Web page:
7.1%

Unknown

3.8%
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Languages Spoken

Spanish

42.9%

Russian

14.3%

German

14.3%

Romanian

14.3%

French

14.3%
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Propulsion Engineer Education

Schools

Purdue University

12.2%

University of Alabama

8.2%

Embry-Riddle Aeronautical University - Daytona Beach

8.2%

Worcester Polytechnic Institute

6.1%

Syracuse University

4.1%

Saint Mary's University

4.1%

Arizona State University

4.1%

University of Washington

4.1%

Concordia University (California)

4.1%

Florida Institute of Technology-Melbourne

4.1%

Barry University

4.1%

University of California - San Diego

4.1%

University of West Florida

4.1%

University of Central Florida

4.1%

University of New Orleans

4.1%

University of Texas at El Paso

4.1%

Tennessee Technological University

4.1%

Montana Tech of the University of Montana

4.1%

University of Arizona

4.1%

University of Dayton

4.1%
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Majors

Mechanical Engineering

25.4%

Aerospace Engineering

19.7%

Business

13.9%

Management

7.4%

Finance

4.1%

Chemical Engineering

3.3%

Industrial Engineering

3.3%

Engineering

3.3%

Aviation

2.5%

Environmental Control Technologies/Technicians

2.5%

Project Management

2.5%

Mathematics

1.6%

Theology

1.6%

Engineering And Industrial Management

1.6%

Computer Information Systems

1.6%

Electrical Engineering

1.6%

Education

1.6%

Systems Engineering

0.8%

Science, Technology, And Society

0.8%

Statistics

0.8%
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Degrees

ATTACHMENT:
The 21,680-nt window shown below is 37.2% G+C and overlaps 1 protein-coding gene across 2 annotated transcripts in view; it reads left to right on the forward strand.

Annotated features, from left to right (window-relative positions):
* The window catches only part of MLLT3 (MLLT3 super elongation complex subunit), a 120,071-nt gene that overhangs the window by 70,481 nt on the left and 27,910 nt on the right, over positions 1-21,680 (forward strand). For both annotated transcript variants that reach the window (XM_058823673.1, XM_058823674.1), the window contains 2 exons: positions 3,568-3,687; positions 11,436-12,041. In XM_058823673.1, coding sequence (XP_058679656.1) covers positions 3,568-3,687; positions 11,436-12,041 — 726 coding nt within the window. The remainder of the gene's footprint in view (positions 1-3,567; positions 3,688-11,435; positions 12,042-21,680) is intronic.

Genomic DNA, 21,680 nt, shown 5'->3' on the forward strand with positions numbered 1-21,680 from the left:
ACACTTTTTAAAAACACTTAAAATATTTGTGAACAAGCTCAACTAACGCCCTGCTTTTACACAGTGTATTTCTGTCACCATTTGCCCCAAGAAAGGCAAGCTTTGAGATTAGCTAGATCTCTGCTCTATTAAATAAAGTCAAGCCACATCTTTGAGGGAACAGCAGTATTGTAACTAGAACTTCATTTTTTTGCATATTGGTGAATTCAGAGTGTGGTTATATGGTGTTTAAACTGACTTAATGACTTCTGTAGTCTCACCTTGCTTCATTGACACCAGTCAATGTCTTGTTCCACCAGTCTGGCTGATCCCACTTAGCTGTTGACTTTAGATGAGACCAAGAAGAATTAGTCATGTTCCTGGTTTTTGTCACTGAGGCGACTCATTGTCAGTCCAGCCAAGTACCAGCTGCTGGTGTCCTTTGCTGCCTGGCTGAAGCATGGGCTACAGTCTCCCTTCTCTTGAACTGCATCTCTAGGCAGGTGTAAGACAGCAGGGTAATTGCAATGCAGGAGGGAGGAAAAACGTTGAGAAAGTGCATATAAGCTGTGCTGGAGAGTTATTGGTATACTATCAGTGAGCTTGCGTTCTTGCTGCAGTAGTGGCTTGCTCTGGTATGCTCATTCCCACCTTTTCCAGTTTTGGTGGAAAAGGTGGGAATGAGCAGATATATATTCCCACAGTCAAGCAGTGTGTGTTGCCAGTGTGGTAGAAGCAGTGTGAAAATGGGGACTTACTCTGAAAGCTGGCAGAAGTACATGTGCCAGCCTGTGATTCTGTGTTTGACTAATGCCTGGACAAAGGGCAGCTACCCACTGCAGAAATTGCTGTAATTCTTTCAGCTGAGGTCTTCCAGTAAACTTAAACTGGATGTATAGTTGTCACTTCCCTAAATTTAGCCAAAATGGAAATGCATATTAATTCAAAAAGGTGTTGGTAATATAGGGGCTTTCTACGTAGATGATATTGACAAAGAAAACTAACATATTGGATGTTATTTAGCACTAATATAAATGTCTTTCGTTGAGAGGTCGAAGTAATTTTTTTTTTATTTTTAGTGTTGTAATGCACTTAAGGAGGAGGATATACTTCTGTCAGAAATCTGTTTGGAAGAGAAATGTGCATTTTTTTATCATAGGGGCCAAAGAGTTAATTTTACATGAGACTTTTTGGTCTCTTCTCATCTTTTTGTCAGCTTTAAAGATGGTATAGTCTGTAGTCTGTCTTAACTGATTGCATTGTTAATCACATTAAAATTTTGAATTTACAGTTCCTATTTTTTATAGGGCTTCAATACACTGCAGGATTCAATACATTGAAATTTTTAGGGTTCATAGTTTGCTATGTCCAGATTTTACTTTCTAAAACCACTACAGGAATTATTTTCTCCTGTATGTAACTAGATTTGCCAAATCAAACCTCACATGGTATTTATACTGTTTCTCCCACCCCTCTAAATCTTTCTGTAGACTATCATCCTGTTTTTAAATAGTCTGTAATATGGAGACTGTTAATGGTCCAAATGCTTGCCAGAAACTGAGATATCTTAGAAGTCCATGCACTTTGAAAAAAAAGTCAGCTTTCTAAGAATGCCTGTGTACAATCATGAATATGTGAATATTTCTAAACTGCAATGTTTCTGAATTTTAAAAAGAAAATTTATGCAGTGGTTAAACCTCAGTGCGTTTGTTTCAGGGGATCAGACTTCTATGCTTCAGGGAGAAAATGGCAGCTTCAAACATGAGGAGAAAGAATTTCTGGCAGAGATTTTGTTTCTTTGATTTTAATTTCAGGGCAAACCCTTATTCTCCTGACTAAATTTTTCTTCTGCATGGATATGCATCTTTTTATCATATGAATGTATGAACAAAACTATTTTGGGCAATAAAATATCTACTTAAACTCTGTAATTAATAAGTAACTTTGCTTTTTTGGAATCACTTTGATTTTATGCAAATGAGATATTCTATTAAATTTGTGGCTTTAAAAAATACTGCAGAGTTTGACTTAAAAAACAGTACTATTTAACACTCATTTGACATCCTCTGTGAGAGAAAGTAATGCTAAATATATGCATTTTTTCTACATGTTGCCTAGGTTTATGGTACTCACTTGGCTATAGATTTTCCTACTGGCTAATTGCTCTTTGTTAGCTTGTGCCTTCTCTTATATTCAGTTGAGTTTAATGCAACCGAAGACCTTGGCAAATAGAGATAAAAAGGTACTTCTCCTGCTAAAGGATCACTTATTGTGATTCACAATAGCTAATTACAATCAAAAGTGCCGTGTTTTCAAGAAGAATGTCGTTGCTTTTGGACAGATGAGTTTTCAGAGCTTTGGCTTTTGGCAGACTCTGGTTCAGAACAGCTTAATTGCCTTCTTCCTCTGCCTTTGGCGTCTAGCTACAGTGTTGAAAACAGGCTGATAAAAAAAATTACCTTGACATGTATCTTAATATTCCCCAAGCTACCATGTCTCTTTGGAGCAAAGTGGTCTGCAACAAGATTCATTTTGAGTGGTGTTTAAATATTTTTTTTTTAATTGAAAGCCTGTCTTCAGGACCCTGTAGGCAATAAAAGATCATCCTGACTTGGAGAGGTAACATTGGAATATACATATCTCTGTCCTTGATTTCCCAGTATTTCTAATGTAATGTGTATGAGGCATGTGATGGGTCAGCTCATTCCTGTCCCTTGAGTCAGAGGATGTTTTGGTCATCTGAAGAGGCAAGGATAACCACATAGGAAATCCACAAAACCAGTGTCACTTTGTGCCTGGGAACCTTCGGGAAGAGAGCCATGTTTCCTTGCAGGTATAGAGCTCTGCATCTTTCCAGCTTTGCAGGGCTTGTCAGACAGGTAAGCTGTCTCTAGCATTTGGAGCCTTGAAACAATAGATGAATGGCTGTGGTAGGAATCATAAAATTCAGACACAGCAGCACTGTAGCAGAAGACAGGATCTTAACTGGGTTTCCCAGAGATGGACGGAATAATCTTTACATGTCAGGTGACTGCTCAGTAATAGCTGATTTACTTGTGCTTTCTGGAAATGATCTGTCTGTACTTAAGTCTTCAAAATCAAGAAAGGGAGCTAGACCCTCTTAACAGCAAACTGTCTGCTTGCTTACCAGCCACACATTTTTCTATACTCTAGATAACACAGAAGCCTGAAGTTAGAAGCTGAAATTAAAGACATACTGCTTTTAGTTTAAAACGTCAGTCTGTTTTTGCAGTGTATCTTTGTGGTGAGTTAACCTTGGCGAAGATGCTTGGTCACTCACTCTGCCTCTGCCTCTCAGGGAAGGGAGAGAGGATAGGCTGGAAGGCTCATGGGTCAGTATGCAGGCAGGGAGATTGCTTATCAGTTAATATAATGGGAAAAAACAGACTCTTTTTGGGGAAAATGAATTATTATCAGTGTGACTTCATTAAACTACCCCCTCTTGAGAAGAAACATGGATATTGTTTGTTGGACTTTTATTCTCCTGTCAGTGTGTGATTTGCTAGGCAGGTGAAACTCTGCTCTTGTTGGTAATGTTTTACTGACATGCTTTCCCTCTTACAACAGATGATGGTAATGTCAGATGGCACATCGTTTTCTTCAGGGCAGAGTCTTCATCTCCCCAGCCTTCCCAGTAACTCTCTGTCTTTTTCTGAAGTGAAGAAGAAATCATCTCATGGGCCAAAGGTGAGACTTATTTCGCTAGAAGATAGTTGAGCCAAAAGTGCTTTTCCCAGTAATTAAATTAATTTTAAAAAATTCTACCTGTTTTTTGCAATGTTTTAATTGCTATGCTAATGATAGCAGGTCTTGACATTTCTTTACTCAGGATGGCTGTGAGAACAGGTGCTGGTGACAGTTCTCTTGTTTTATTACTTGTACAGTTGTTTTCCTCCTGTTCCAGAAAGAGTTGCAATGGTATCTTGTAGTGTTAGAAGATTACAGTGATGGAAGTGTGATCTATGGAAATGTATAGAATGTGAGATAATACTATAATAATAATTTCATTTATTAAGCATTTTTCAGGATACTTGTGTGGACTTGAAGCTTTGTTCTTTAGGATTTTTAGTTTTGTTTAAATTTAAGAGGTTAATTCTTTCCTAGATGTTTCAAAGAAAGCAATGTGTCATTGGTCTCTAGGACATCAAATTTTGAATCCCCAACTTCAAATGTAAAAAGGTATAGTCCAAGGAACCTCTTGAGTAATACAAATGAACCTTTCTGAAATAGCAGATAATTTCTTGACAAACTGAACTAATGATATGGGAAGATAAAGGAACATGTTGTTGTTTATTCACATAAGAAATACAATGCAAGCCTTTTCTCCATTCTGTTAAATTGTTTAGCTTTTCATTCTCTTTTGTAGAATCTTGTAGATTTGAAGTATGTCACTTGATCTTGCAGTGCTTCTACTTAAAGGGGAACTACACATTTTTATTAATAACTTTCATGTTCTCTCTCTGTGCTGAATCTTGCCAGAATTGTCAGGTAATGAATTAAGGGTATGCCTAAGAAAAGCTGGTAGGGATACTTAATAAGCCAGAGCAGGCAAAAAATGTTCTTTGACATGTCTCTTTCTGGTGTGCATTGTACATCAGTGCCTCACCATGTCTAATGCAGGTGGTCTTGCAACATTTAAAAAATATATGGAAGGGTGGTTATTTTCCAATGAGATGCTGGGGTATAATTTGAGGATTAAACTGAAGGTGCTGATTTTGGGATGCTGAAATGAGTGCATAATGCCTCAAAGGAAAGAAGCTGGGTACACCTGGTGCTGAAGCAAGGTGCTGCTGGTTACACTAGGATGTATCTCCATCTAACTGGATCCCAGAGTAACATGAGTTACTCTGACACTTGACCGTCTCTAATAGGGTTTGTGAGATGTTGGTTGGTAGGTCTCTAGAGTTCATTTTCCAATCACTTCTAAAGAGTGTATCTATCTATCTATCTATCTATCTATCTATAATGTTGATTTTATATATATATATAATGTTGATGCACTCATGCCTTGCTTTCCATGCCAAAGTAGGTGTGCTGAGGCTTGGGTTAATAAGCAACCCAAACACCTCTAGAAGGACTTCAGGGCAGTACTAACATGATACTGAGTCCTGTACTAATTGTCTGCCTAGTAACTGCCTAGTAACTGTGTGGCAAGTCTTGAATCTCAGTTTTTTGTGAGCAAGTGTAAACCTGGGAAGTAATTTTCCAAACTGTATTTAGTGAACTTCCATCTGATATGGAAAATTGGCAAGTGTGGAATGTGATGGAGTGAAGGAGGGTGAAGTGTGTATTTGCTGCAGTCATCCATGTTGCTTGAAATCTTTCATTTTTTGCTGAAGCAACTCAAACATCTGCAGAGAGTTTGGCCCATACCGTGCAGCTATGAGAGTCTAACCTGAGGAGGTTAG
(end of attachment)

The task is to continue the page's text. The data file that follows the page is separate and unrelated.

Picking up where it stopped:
Bachelors

43.7%

Masters

31.0%

Other

15.8%

Certificate

3.2%

Associate

3.2%

Doctorate

2.5%

License

0.6%
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Real Propulsion Engineer Salaries

Job Title Company Location Start Date Salary
Propulsion Engineer Chipton Ross, Incorporated Everett, WA Oct 15, 2010 $133,568
Propulsion Engineer Chipton Ross, Incorporated Everett, WA Oct 01, 2010 $133,568
Propulsion Engineer California Institute of Technology/Jet Propulsion Laboratory Pasadena, CA Nov 01, 2016 $102,400
Propulsion Engineer California Institute of Technology/Jet Propulsion Laboratory Pasadena, CA Jan 11, 2016 $102,400
Propulsion Engineer Senior California Institute of Technology Pasadena, CA May 28, 2015 $87,464
Propulsion Engineer California Institute of Technology/Jet Propulsion Pasadena, CA Oct 01, 2014 $87,464
Propulsion Engineer United Airlines, Inc. Chicago, IL Sep 21, 2015 $83,920
Propulsion Engineer United Airlines, Inc. Chicago, IL Jul 15, 2015 $83,750 -
$97,400

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Top Skills for A Propulsion Engineer

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  1. Safety
  2. Nasa
  3. Test Plans
You can check out examples of real life uses of top skills on resumes here:
  • Demonstrated strong leadership and team capability while working diverse and significant program activities supporting flight schedule and safety of flight issues.
  • Developed thrust vectoring technologies specific to low observable effectiveness for NASAInnovative Controls and Technology contract.
  • Generated program test plans, test requests, data analysis results, and post-test data packages.
  • Developed hybrid motor sizing tools used in performing hybrid based booster-to-launch vehicle synthesis and in launch vehicle optimization studies.
  • Provided subsystem product concept evaluations and assembly design suggestions to support new product development for missile subsystems energy management.